|Forum topic by Beaujangles||posted 03-13-2012 12:45 AM||3753 views||0 times favorited||4 replies|
03-13-2012 12:45 AM
Hi everyone. Thanks for looking. Just start this off, this is the first lathe I’ve ever owned. I’ve used one at a friends house a few times, but consider me to be wet behind the ears.
I bought this old lathe on craigslist a few weeks back for a song, and it’s in really good condition for the most part. The stand isn’t too stable, so I’ll be rebuilding that, but I couldn’t find much rust on it. It looks great.
The Model # 101.06260
So, Question #1, can anyone direct me to a Users manual for it? I’ve exhausted google and thought I would find a manual on VintageMachinery , but so far, I’ve got nothing. I was hoping if I could find it, that maybe I could answer most of my own questions as they come up. This question was answered by Yves
#2 I would like to buy a live center for it. The lathe came with 2 dead centers that are not stamped in any way. When I retracted the tail stock all the way, the stock would push the centers loose for removal. Not knowing what type to buy, I borrowed a #2 MT live center from a friend and it seemed to fit it like a glove, but when I retracted the tail stock, it did not touch the center. My friends #2 MT was about 1/4 inch shorter than the center that came with it, but seemed to have the same dimensions otherwise. Can I buy MT2 centers at various lengths or is this another type?
#3 One of the things that I’ll need to do is replace the belt. It’s falling apart. I was concerned that I might need some special tools like a press or something to get the headstock back together if I took it apart. If it does require a press, would it be a good idea to wrap a link belt around it and see if it works without having to get it rebuilt right away?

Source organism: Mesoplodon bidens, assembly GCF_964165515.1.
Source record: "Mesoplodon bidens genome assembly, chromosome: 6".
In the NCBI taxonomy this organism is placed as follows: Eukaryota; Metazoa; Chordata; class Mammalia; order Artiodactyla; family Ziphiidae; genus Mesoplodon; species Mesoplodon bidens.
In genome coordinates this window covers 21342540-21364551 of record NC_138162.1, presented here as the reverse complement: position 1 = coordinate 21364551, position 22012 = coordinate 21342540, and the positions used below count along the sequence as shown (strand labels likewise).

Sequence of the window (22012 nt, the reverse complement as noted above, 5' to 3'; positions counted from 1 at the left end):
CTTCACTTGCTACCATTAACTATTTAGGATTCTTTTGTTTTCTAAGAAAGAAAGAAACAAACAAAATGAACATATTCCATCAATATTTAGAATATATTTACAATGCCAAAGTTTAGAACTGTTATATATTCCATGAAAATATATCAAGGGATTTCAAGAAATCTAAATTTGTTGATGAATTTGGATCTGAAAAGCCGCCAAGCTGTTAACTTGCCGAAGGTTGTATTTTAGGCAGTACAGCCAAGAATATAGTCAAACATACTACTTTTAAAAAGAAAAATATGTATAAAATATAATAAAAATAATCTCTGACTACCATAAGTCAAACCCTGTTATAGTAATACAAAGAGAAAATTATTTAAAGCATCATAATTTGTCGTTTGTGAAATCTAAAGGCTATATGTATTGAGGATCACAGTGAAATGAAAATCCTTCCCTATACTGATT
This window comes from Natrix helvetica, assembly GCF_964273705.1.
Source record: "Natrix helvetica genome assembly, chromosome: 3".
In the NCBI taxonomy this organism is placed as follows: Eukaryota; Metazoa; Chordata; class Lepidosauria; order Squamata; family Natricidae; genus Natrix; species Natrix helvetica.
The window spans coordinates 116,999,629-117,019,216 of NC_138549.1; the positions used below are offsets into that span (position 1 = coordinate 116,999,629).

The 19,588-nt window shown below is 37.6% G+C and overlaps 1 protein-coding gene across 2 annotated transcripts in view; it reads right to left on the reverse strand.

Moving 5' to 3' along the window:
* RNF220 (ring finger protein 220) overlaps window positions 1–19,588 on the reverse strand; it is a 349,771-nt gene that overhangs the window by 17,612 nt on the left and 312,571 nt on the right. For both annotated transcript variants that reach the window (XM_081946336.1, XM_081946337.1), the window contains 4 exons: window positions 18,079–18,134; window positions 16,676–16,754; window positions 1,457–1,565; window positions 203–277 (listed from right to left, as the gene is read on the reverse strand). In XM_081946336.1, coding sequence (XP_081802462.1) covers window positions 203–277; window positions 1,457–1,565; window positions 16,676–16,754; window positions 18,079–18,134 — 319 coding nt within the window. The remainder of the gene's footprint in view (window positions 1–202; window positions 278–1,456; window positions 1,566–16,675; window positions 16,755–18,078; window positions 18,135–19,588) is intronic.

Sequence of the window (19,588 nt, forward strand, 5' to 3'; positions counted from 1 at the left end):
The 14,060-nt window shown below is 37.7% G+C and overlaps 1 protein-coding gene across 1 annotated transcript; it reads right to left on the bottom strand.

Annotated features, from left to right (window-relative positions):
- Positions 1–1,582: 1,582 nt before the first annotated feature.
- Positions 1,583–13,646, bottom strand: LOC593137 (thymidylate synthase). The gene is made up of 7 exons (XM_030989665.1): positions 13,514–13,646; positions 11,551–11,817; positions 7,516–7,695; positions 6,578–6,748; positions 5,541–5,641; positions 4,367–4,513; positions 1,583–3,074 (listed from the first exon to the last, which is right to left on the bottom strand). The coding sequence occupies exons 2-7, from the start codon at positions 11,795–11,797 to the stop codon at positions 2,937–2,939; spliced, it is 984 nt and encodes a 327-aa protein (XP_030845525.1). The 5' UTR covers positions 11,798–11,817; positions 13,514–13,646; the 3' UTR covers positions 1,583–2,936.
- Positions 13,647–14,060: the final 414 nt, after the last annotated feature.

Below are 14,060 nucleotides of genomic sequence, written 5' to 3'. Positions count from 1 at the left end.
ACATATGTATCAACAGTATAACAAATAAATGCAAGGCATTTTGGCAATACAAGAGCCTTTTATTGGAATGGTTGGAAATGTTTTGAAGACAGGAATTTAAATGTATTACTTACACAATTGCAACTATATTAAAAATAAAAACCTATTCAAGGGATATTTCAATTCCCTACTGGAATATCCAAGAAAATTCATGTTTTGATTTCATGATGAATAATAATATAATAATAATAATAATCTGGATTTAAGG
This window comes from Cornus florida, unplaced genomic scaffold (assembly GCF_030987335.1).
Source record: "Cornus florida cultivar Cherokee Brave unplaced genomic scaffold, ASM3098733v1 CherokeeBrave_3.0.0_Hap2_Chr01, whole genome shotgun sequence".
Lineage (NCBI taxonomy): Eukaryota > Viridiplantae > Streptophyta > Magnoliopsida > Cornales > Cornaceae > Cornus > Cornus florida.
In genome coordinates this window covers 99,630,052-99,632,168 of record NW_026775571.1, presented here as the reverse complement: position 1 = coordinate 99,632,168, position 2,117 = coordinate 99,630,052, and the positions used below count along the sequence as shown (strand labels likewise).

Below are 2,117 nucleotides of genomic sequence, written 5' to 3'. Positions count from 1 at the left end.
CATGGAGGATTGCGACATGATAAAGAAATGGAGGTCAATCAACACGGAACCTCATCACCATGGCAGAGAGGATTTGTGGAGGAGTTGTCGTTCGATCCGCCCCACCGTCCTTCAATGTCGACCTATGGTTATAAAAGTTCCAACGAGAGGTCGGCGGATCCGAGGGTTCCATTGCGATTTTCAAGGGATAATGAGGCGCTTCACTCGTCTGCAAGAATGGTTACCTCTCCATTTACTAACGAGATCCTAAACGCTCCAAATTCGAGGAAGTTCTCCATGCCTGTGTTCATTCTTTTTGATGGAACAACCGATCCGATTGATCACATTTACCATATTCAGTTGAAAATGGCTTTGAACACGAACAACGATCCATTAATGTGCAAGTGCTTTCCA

#4 Last question today, I promise. The stand that its built on has the motor mounted on a piece of plywood connected to the base via a piano hinge. So basically, it’s just the weight of the motor providing friction to the pulleys. The lathe had a turned leg mounted on it when I picked it up, so I turned it on and put metal to wood. The second I touched the wood, all motion stopped, except for the motor, that kept going. Very light touch on a very round surface. I was kind of hoping it just needed a new belt and a live center, but I’m wondering if I need to make any changes to the way the stand is configured?
I found the photos below of a beautiful restoration done by Yankeetoys. It’s of the same model as mine. I tried to email him directly but the sites email server returned my message as undeliverable.
Thank you for taking the time to look through my post. I really would appreciate it if you could share some of your hard earned insight with me.
-- "If you can't explain it to a six year old, you don't understand it yourself." -- Albert Einstein